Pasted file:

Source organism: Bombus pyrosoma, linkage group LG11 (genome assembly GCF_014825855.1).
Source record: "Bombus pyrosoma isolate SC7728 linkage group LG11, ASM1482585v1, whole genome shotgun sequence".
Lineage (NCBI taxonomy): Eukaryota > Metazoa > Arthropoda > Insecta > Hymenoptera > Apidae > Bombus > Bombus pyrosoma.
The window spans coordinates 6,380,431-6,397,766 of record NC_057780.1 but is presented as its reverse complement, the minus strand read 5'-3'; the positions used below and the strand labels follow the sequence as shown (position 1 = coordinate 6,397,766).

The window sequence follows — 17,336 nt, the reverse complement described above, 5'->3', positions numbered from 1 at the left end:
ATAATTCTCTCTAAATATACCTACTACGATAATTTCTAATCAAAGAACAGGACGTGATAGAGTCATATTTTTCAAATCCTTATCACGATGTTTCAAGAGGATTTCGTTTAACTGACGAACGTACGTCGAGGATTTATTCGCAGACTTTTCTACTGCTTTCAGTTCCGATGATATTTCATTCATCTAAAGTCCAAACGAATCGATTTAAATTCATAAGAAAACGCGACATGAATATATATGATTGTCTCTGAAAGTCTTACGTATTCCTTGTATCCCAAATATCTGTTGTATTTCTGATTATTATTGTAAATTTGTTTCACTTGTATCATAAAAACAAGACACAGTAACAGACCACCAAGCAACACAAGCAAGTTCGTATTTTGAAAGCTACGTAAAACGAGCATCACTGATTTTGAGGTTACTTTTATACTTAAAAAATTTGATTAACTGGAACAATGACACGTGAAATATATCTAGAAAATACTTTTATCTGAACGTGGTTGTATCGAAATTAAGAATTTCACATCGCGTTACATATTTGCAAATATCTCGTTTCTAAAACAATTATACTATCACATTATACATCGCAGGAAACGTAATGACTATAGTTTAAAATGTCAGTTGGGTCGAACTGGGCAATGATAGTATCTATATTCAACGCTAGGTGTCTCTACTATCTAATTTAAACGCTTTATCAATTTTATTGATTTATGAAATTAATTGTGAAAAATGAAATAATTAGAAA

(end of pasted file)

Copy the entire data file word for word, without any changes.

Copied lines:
Source organism: Bombus pyrosoma, linkage group LG11 (genome assembly GCF_014825855.1).
Source record: "Bombus pyrosoma isolate SC7728 linkage group LG11, ASM1482585v1, whole genome shotgun sequence".
Lineage (NCBI taxonomy): Eukaryota > Metazoa > Arthropoda > Insecta > Hymenoptera > Apidae > Bombus > Bombus pyrosoma.
The window spans coordinates 6,380,431-6,397,766 of record NC_057780.1 but is presented as its reverse complement, the minus strand read 5'-3'; the positions used below and the strand labels follow the sequence as shown (position 1 = coordinate 6,397,766).

The window sequence follows — 17,336 nt, the reverse complement described above, 5'->3', positions numbered from 1 at the left end:
ATAATTCTCTCTAAATATACCTACTACGATAATTTCTAATCAAAGAACAGGACGTGATAGAGTCATATTTTTCAAATCCTTATCACGATGTTTCAAGAGGATTTCGTTTAACTGACGAACGTACGTCGAGGATTTATTCGCAGACTTTTCTACTGCTTTCAGTTCCGATGATATTTCATTCATCTAAAGTCCAAACGAATCGATTTAAATTCATAAGAAAACGCGACATGAATATATATGATTGTCTCTGAAAGTCTTACGTATTCCTTGTATCCCAAATATCTGTTGTATTTCTGATTATTATTGTAAATTTGTTTCACTTGTATCATAAAAACAAGACACAGTAACAGACCACCAAGCAACACAAGCAAGTTCGTATTTTGAAAGCTACGTAAAACGAGCATCACTGATTTTGAGGTTACTTTTATACTTAAAAAATTTGATTAACTGGAACAATGACACGTGAAATATATCTAGAAAATACTTTTATCTGAACGTGGTTGTATCGAAATTAAGAATTTCACATCGCGTTACATATTTGCAAATATCTCGTTTCTAAAACAATTATACTATCACATTATACATCGCAGGAAACGTAATGACTATAGTTTAAAATGTCAGTTGGGTCGAACTGGGCAATGATAGTATCTATATTCAACGCTAGGTGTCTCTACTATCTAATTTAAACGCTTTATCAATTTTATTGATTTATGAAATTAATTGTGAAAAATGAAATAATTAGAAA